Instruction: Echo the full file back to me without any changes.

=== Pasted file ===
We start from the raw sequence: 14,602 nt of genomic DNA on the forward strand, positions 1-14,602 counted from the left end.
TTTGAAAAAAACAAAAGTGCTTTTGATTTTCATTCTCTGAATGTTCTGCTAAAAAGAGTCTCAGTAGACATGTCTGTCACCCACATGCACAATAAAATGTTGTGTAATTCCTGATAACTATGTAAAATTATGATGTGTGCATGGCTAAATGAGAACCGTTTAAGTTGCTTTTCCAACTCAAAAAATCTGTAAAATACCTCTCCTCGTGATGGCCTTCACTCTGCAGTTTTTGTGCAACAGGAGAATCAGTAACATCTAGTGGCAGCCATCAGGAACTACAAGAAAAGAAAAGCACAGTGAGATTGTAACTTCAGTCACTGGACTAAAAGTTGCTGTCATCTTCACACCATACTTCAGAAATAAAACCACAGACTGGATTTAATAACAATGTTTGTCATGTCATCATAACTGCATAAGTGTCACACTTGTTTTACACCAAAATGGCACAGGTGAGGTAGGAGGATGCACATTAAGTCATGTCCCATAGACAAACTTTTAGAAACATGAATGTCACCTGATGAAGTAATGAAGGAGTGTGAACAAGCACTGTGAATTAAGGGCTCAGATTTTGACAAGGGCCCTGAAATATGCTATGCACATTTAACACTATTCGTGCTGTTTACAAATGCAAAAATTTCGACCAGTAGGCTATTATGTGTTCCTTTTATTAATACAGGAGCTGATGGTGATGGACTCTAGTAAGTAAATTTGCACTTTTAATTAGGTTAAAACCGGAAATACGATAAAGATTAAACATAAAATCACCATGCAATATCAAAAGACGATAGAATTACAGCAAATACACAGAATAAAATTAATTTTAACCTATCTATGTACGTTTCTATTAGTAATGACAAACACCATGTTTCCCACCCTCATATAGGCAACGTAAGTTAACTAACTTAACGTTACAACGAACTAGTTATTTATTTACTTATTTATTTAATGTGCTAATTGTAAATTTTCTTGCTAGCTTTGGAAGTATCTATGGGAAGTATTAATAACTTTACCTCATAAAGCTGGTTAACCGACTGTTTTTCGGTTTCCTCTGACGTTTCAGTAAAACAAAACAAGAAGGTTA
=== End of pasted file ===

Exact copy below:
We start from the raw sequence: 14,602 nt of genomic DNA on the forward strand, positions 1-14,602 counted from the left end.
TTTGAAAAAAACAAAAGTGCTTTTGATTTTCATTCTCTGAATGTTCTGCTAAAAAGAGTCTCAGTAGACATGTCTGTCACCCACATGCACAATAAAATGTTGTGTAATTCCTGATAACTATGTAAAATTATGATGTGTGCATGGCTAAATGAGAACCGTTTAAGTTGCTTTTCCAACTCAAAAAATCTGTAAAATACCTCTCCTCGTGATGGCCTTCACTCTGCAGTTTTTGTGCAACAGGAGAATCAGTAACATCTAGTGGCAGCCATCAGGAACTACAAGAAAAGAAAAGCACAGTGAGATTGTAACTTCAGTCACTGGACTAAAAGTTGCTGTCATCTTCACACCATACTTCAGAAATAAAACCACAGACTGGATTTAATAACAATGTTTGTCATGTCATCATAACTGCATAAGTGTCACACTTGTTTTACACCAAAATGGCACAGGTGAGGTAGGAGGATGCACATTAAGTCATGTCCCATAGACAAACTTTTAGAAACATGAATGTCACCTGATGAAGTAATGAAGGAGTGTGAACAAGCACTGTGAATTAAGGGCTCAGATTTTGACAAGGGCCCTGAAATATGCTATGCACATTTAACACTATTCGTGCTGTTTACAAATGCAAAAATTTCGACCAGTAGGCTATTATGTGTTCCTTTTATTAATACAGGAGCTGATGGTGATGGACTCTAGTAAGTAAATTTGCACTTTTAATTAGGTTAAAACCGGAAATACGATAAAGATTAAACATAAAATCACCATGCAATATCAAAAGACGATAGAATTACAGCAAATACACAGAATAAAATTAATTTTAACCTATCTATGTACGTTTCTATTAGTAATGACAAACACCATGTTTCCCACCCTCATATAGGCAACGTAAGTTAACTAACTTAACGTTACAACGAACTAGTTATTTATTTACTTATTTATTTAATGTGCTAATTGTAAATTTTCTTGCTAGCTTTGGAAGTATCTATGGGAAGTATTAATAACTTTACCTCATAAAGCTGGTTAACCGACTGTTTTTCGGTTTCCTCTGACGTTTCAGTAAAACAAAACAAGAAGGTTA